Jonathan Andre is a lead ABAP developer at IT Partners. Jon is also the President of Andre Technical Consulting LLC located out of Centreville, Virginia. Jon has over 6 years experience with SAP, with a concentration on ECC SD, MM, and IS-OIL modules. Jon’s focus has been in the areas of ABAP OOP and ABAP Web Dynpro. He can be reached at [email protected]
As we described in last month’s blog; Sap Screen Personas Get Up And Running Quickly Using These Steps, we outlined the steps necessary to quickly convert a standard SAP transaction into a cursory Screen Persona. In this blog, we will take a deeper dive and examine how we can use Screen Personas to customize screen tables to simplify user interaction.
Last month we covered how to hide fields, merge tabs, and customize the look and feel of standard SAP transactions. This allowed us to simplify many parts of the screen but noticeably left out on-screen tables, which are often the most complex parts of SAP transactions. SAP Screen Personas has an entire tab dedicated to table personalization within the editor. These features allow users to hide, rearrange, pin or rename any column. In addition, users can add stylistic improvements or add conditional formatting to highlight important scenarios about their data.
To illustrate the capabilities of SAP Screen Personas’ table personalizations, we will revisit customizing VA02. Initially, we see that the Item Overview tab has a huge number of fields, many of which an average user would never use (see below)
As an added pain, as the user scrolls to the right through these fields, they have no control over which fields are lost and which remain in focus. The good news is by using Screen Personas we can address all of these issues for tables. We can even highlight certain scenarios we are particularly concerned with using conditional formatting.
To begin editing our table, we enter the Persona editor mode and select our table. Once the table is selected, our first step will be to “pin” the columns we always want to display. To do this, we select these columns and click the “Move to Fixed Area” option on the function bar. (To perform the opposite action, we could have selected a column already in the Fixed Area and clicked “Move to Scrollable Area” (see below)
In addition to pinning columns, we can also hide and rearrange columns. This can be accomplished by selecting a column and clicking the Hide Column and Move [Left/Right] buttons respectively (see below)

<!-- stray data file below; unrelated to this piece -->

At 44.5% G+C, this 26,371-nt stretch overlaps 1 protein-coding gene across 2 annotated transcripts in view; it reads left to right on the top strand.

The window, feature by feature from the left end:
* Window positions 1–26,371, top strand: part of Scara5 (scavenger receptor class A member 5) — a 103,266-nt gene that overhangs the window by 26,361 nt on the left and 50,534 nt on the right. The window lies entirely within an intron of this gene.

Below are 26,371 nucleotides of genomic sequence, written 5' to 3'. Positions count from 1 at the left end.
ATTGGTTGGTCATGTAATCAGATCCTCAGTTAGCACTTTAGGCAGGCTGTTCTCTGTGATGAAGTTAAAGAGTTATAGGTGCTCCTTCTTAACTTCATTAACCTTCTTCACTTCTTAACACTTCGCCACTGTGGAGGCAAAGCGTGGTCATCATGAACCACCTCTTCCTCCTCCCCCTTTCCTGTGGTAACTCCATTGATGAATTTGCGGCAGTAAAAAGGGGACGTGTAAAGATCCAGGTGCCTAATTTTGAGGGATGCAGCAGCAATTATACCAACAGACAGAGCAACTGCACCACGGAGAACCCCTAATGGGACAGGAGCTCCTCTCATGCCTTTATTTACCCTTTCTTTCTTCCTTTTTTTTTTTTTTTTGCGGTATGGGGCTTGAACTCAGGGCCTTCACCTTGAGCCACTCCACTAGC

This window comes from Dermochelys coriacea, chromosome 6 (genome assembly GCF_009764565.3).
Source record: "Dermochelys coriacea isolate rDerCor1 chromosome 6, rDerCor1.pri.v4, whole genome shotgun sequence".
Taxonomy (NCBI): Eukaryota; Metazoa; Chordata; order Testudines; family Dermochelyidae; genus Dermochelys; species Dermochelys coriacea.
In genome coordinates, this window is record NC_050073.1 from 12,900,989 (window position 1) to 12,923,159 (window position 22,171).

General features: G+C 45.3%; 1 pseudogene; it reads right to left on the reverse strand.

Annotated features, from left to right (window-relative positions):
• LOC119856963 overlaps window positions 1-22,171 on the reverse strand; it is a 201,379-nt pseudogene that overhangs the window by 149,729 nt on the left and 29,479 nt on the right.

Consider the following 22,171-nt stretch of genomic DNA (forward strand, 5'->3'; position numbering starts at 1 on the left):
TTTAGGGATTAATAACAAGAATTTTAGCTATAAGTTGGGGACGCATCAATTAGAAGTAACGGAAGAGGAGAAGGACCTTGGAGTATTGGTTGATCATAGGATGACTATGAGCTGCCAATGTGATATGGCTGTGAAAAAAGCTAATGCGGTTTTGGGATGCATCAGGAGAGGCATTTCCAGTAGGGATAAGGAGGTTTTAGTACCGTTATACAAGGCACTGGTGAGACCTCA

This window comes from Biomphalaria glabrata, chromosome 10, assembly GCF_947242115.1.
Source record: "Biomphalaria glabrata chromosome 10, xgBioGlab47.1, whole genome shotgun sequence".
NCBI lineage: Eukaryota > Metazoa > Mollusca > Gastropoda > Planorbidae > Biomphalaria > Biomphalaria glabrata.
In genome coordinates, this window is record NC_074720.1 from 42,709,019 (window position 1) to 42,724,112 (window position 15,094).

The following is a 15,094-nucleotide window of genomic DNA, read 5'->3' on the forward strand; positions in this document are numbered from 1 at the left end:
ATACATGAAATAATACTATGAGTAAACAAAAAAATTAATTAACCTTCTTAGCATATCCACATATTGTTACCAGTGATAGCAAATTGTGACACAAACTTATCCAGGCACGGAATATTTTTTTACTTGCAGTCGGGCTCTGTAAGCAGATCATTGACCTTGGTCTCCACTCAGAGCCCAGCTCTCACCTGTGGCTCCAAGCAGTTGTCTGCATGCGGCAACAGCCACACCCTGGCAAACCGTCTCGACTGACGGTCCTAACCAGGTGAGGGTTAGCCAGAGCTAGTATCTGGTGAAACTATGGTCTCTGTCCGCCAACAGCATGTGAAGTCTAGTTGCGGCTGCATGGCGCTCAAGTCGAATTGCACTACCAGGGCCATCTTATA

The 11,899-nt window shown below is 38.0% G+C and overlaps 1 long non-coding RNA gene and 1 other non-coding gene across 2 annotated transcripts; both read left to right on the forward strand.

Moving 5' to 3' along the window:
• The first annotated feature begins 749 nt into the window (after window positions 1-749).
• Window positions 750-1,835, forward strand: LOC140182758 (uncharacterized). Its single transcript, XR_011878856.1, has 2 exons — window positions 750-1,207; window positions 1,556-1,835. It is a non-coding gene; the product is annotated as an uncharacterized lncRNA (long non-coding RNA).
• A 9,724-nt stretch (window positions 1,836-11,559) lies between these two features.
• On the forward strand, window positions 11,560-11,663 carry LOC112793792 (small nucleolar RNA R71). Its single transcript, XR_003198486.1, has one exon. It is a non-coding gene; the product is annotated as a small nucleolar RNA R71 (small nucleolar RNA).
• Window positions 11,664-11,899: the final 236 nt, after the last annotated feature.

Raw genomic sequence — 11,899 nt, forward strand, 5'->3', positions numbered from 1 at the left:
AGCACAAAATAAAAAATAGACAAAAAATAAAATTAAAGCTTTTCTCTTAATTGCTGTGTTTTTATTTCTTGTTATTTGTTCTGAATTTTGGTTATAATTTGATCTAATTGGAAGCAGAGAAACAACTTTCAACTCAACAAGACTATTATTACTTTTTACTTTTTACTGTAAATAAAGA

Finally, one of the neater tricks when it comes to Screen Personas and table customization is the ability to conditionally format fields. This lets certain values for fields be highlighted to immediately draw the user’s attention. For instance, let say that we want to highlight line items with a unit price of 1,000 USD or greater. To do this, we select our entire table, click the Conditional Formatting button, and enter criteria and desired formatting. This example illustrates adding one rule, but it is possible to add multiple rules for one table (see below)
After completing our final step of adding rule based Conditional Formatting, we have completed our customizations to the Item Overview tab. The table now displayed has far fewer columns, will always display our most important information and will flag expensive items to draw our Sales Order Specialist’s attention! (see below)
With the prior blog and now the completion of the SAP Screen Personas table tutorial, we are now able to customize just about every UI element that is part of any individual SAP transaction. However customizing every transaction in the system in this manner would be time-consuming, and it’s very unlikely we would end with uniformity across transactions. To address both of these issues, SAP Screen Personas has another feature called Themes. Using Themes, SAP Screen Personas admins can create general themes to be used across certain divisions or entire companies. These themes allow for the customization of UI element sizes, colors, fonts, and backgrounds that can give users a truly unique experience for their companies. In the next blog, we will introduce Themes to create a uniform look and feel across all system Flavors.